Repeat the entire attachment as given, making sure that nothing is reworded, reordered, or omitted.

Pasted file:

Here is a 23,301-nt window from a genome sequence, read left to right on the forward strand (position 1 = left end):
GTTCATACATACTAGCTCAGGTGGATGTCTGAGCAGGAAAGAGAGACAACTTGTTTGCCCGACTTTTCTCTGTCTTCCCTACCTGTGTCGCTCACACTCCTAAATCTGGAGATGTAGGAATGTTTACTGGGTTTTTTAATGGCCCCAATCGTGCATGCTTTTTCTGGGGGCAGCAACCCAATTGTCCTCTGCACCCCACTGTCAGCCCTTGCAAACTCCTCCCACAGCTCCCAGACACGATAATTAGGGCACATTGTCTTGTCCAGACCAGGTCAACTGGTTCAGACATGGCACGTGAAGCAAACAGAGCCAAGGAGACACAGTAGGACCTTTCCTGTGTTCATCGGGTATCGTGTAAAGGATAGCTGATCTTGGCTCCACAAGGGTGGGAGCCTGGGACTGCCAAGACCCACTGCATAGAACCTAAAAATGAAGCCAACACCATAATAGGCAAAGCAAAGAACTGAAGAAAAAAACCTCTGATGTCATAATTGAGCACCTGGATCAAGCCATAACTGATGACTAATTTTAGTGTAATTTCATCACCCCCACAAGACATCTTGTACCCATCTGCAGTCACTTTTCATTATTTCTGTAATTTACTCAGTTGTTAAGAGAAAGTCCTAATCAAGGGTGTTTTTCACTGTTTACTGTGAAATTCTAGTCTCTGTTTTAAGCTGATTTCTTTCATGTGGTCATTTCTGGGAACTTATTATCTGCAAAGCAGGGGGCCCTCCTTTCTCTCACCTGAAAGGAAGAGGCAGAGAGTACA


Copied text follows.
Here is a 23,301-nt window from a genome sequence, read left to right on the forward strand (position 1 = left end):
GTTCATACATACTAGCTCAGGTGGATGTCTGAGCAGGAAAGAGAGACAACTTGTTTGCCCGACTTTTCTCTGTCTTCCCTACCTGTGTCGCTCACACTCCTAAATCTGGAGATGTAGGAATGTTTACTGGGTTTTTTAATGGCCCCAATCGTGCATGCTTTTTCTGGGGGCAGCAACCCAATTGTCCTCTGCACCCCACTGTCAGCCCTTGCAAACTCCTCCCACAGCTCCCAGACACGATAATTAGGGCACATTGTCTTGTCCAGACCAGGTCAACTGGTTCAGACATGGCACGTGAAGCAAACAGAGCCAAGGAGACACAGTAGGACCTTTCCTGTGTTCATCGGGTATCGTGTAAAGGATAGCTGATCTTGGCTCCACAAGGGTGGGAGCCTGGGACTGCCAAGACCCACTGCATAGAACCTAAAAATGAAGCCAACACCATAATAGGCAAAGCAAAGAACTGAAGAAAAAAACCTCTGATGTCATAATTGAGCACCTGGATCAAGCCATAACTGATGACTAATTTTAGTGTAATTTCATCACCCCCACAAGACATCTTGTACCCATCTGCAGTCACTTTTCATTATTTCTGTAATTTACTCAGTTGTTAAGAGAAAGTCCTAATCAAGGGTGTTTTTCACTGTTTACTGTGAAATTCTAGTCTCTGTTTTAAGCTGATTTCTTTCATGTGGTCATTTCTGGGAACTTATTATCTGCAAAGCAGGGGGCCCTCCTTTCTCTCACCTGAAAGGAAGAGGCAGAGAGTACA